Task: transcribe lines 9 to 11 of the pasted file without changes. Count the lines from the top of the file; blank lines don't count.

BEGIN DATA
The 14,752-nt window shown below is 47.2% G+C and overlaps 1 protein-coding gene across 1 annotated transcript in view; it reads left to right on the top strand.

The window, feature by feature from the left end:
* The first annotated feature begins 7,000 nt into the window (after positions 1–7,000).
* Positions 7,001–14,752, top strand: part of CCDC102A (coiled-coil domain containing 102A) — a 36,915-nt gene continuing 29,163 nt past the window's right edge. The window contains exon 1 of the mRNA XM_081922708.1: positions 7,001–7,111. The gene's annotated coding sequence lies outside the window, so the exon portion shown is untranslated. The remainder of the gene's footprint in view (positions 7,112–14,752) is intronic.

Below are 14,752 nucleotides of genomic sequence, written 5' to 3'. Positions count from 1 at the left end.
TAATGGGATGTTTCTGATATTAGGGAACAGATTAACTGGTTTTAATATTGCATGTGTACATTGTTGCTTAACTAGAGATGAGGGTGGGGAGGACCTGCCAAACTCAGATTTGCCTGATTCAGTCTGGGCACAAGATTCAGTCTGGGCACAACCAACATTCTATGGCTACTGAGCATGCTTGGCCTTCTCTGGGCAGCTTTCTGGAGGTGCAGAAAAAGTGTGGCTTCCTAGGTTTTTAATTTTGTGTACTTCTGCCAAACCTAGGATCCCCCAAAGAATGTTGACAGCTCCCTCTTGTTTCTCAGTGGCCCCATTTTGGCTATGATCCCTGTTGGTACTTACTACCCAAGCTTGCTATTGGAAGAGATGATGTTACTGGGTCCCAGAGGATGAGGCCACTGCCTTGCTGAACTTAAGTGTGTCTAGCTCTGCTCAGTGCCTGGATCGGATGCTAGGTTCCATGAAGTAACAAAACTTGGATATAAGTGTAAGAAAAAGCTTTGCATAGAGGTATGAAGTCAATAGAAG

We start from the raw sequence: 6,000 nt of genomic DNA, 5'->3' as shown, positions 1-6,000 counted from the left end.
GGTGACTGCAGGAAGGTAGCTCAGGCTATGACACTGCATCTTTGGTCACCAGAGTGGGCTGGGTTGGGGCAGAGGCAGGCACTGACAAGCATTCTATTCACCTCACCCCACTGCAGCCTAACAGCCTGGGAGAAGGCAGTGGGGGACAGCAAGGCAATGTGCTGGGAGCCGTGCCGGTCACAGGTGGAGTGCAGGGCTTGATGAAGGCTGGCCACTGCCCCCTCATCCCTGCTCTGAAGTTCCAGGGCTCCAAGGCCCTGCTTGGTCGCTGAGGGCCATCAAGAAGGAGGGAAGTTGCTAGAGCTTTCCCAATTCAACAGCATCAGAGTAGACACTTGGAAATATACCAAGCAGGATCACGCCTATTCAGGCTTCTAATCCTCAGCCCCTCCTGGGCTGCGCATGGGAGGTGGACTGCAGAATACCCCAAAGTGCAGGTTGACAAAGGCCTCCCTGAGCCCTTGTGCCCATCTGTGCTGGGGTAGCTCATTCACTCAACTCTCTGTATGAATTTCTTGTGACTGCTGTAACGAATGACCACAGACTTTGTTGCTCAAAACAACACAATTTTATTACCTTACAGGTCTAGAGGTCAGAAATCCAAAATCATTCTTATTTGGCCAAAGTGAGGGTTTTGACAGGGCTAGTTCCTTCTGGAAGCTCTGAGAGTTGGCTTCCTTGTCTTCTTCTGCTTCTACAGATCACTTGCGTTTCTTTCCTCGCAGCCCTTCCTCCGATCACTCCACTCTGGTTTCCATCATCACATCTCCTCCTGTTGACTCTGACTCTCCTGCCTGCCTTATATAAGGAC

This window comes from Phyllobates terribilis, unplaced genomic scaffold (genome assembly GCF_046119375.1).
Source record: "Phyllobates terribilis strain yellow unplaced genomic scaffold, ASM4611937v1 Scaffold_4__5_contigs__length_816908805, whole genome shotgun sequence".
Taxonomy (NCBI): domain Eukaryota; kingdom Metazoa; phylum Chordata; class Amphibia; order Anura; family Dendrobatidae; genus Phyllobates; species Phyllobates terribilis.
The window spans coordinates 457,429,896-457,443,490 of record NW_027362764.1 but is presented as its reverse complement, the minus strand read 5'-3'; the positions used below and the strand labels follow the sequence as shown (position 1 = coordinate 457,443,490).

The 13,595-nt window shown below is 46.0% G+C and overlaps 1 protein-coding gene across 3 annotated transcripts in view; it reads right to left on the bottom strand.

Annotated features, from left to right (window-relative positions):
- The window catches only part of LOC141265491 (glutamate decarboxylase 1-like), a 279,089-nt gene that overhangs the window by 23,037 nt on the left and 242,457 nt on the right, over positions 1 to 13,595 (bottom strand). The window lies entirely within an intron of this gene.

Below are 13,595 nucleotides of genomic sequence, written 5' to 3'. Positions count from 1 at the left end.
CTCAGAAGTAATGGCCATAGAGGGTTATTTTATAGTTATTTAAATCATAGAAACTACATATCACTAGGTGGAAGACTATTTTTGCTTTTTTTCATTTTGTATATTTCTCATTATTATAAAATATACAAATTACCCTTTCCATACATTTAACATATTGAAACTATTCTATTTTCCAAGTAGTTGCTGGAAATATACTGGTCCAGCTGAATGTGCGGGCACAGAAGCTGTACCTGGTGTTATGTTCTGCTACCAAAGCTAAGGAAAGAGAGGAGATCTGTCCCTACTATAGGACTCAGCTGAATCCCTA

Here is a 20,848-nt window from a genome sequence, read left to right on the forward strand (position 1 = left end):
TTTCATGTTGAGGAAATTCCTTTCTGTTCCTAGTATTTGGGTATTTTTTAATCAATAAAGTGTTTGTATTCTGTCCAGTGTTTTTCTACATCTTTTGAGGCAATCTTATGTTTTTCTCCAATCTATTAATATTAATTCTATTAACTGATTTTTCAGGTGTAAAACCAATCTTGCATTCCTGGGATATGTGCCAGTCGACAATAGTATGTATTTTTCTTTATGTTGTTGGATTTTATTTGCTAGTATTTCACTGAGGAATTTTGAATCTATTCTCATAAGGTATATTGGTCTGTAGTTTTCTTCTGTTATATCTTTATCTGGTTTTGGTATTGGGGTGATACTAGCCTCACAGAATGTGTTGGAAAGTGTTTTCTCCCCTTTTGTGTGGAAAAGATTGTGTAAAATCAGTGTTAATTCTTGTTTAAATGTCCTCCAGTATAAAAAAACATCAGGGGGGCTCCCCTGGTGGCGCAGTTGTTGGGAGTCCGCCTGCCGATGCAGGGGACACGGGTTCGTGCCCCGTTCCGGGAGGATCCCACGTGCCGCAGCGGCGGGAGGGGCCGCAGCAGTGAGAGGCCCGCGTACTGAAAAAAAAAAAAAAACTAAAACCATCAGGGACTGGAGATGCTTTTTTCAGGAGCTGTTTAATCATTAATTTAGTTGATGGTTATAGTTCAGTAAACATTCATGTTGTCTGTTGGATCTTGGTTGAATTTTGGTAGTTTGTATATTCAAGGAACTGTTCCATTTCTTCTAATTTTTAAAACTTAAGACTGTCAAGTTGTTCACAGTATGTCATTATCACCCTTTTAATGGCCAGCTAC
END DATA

This window comes from Phyllobates terribilis, unplaced genomic scaffold (genome assembly GCF_046119375.1).
Source record: "Phyllobates terribilis strain yellow unplaced genomic scaffold, ASM4611937v1 Scaffold_4__5_contigs__length_816908805, whole genome shotgun sequence".
Taxonomy (NCBI): domain Eukaryota; kingdom Metazoa; phylum Chordata; class Amphibia; order Anura; family Dendrobatidae; genus Phyllobates; species Phyllobates terribilis.